FORT COLLINS, Colo. — A group of mothers in Fort Collins is working to help connect families with one another to form schooling pods.
Heather Chantler has two daughters who attend Kruse Elementary school in Fort Collins. When classes abruptly ended in the spring, Chantler quickly found herself playing teacher, parent and provider for her kids.
“In all honesty, as a parent I failed 100 percent,” Chantler said. “It didn’t work, it was just too much."
Understanding that the pandemic was likely to affect schools in the fall, she put together a Facebook group, hoping to connect with other parents who would be interested in sharing the burden of remote schooling.
“In less than two weeks we have 1,000 members, and those are all parents that have questions and want to know what another option would be,” Chantler said.
Because of how popular the group has become and the number of parents who said they are interested in the idea, Chantler and another parent have set up a website to help connect families in Northern Colorado to one another in order to form micro-schooling pods. If they can’t seem to find anyone, the website offers instructions on how to post an ad to reach out to families or view ads others have posted.
In the middle of the pandemic, the website is something of a cross between a classifieds list in the newspaper and a Craigslist of families looking for a tutor to help.
Chantler has decided she wants to keep her kids enrolled in the district and working remotely and says she is working with the district on how to make this micro-schooling trial a success.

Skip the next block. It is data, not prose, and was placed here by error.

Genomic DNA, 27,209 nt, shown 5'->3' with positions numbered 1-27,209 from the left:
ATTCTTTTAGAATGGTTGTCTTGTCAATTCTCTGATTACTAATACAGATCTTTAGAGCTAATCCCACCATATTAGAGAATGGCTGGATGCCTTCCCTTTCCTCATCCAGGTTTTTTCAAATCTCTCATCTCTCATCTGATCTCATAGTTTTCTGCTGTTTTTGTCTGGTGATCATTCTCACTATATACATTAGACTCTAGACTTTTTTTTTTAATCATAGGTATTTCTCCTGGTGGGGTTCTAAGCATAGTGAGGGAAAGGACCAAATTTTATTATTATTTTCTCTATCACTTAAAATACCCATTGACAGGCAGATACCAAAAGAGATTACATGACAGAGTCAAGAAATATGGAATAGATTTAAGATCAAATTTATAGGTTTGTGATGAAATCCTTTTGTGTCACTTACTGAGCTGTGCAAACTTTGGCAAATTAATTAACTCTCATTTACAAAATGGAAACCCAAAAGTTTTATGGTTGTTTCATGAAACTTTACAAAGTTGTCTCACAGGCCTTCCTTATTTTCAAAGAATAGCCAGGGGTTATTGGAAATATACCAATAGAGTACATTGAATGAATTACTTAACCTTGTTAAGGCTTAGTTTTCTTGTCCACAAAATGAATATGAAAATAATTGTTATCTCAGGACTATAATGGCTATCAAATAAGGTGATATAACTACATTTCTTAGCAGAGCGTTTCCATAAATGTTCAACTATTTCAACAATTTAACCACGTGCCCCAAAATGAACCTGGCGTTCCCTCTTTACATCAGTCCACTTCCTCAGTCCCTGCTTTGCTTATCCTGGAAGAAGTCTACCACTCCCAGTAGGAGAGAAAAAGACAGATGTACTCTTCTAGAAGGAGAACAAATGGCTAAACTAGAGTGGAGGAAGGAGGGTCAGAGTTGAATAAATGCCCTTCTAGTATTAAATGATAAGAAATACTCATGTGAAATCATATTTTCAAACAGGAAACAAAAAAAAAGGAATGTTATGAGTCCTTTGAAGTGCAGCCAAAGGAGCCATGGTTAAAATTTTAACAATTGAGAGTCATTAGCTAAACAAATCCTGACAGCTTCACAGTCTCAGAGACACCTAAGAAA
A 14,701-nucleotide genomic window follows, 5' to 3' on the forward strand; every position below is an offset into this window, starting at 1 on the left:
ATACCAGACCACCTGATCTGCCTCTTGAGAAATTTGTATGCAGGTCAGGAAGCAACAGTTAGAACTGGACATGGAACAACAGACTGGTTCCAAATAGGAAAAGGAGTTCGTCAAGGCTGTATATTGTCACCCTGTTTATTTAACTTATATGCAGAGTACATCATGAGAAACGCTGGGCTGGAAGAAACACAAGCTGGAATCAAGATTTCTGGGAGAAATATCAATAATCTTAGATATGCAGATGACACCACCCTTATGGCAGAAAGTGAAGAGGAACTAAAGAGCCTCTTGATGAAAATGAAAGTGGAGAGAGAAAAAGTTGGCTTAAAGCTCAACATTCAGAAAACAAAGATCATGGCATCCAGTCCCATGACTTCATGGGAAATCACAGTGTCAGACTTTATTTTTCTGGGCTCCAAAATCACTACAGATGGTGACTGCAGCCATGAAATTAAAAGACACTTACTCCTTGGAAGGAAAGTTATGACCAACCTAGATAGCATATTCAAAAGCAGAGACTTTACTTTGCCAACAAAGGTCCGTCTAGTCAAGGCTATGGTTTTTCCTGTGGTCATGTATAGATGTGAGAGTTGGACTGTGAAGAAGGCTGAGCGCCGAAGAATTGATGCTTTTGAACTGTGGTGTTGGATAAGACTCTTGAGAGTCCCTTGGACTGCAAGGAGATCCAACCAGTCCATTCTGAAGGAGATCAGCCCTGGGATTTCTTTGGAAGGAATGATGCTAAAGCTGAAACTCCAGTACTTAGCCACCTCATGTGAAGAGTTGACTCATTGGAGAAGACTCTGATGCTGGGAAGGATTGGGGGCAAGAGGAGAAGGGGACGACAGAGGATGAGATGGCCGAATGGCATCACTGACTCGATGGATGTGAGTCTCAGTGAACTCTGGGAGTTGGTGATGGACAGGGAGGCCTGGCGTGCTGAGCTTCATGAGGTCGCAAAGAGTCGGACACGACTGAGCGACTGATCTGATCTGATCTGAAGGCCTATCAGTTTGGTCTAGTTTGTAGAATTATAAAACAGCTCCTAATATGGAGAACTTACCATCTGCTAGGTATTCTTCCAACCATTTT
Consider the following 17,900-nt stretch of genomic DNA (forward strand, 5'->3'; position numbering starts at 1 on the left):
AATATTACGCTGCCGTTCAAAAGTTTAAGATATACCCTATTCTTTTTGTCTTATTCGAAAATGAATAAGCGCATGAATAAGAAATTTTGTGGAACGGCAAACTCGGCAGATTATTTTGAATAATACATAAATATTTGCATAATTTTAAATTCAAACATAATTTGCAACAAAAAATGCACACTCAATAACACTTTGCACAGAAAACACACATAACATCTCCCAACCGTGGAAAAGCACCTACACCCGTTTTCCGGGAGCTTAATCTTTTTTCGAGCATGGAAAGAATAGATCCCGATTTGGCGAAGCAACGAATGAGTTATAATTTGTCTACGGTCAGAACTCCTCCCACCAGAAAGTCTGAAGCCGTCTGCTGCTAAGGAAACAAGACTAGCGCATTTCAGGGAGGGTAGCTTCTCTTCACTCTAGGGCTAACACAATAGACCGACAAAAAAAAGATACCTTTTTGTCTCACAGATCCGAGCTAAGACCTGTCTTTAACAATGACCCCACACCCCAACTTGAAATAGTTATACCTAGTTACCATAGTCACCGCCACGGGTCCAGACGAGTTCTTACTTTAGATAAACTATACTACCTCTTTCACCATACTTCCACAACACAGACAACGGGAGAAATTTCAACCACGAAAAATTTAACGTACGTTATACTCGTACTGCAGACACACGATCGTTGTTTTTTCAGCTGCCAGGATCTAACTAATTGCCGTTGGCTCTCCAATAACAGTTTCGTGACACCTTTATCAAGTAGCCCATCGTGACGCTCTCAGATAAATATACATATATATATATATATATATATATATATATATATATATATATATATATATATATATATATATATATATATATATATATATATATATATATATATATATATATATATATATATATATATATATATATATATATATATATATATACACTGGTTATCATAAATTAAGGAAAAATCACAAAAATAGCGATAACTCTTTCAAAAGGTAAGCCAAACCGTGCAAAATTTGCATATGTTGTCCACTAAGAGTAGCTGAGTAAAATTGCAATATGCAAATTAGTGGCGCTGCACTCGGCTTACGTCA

“We want to continue to support the districts we want to continue to support our teachers, but we also want to continue to support our parents,” she said. “A Majority of those parents that are sending their kids back to school this year or not in a position to quit their jobs or hire someone to help, so the district said they would support us.”
Jena Parker-Renga is one of the parents who saw the Facebook post and decided she wanted to try to find a parent pod for her family.
Parker-Renga has two young children who attend Shepardson Elementary School in Fort Collins and she says her daughter, who was a kindergartner in the spring, took remote learning the hardest since she couldn’t see her friends.
Parker-Renga has a background in education and is lucky enough to be able to be able to help her children with their education full-time, but she says her kids were missing out on the social-emotional aspect of school.
“Even if it’s just one kiddo that we are poding with, it’s better than nothing. It’s better than me trying to pretend that I’m mom, I’m teacher and I’m your best friend all of the sudden,” she said.
She too is adamant about staying with the district and following its education plan, even if her kids don’t step foot in a school building this year.
When she came across the Facebook group, Parker-Renga says it was a relief to know that other parents were facing the same questions and concerns as she was.
Now, she’s hoping Northern Colorado families will be able to form a small community to be able to lean on one another balance their children’s education and work.
“Community for me is being able to support and take care of each other. I think right now, in this year, it’s showing how important this is that you might not be able to give a lot but whatever you can give is very much appreciated. And so, we all can just team up together and take care of each other,” she said.
Poudre School District announced Tuesday that it will not be opening schools to in-person education for at least the first quarter of the school year (October 16).
A message from the superintendent announced that the district will reevaluate public health conditions between now and then to determine whether to continue remote education after that.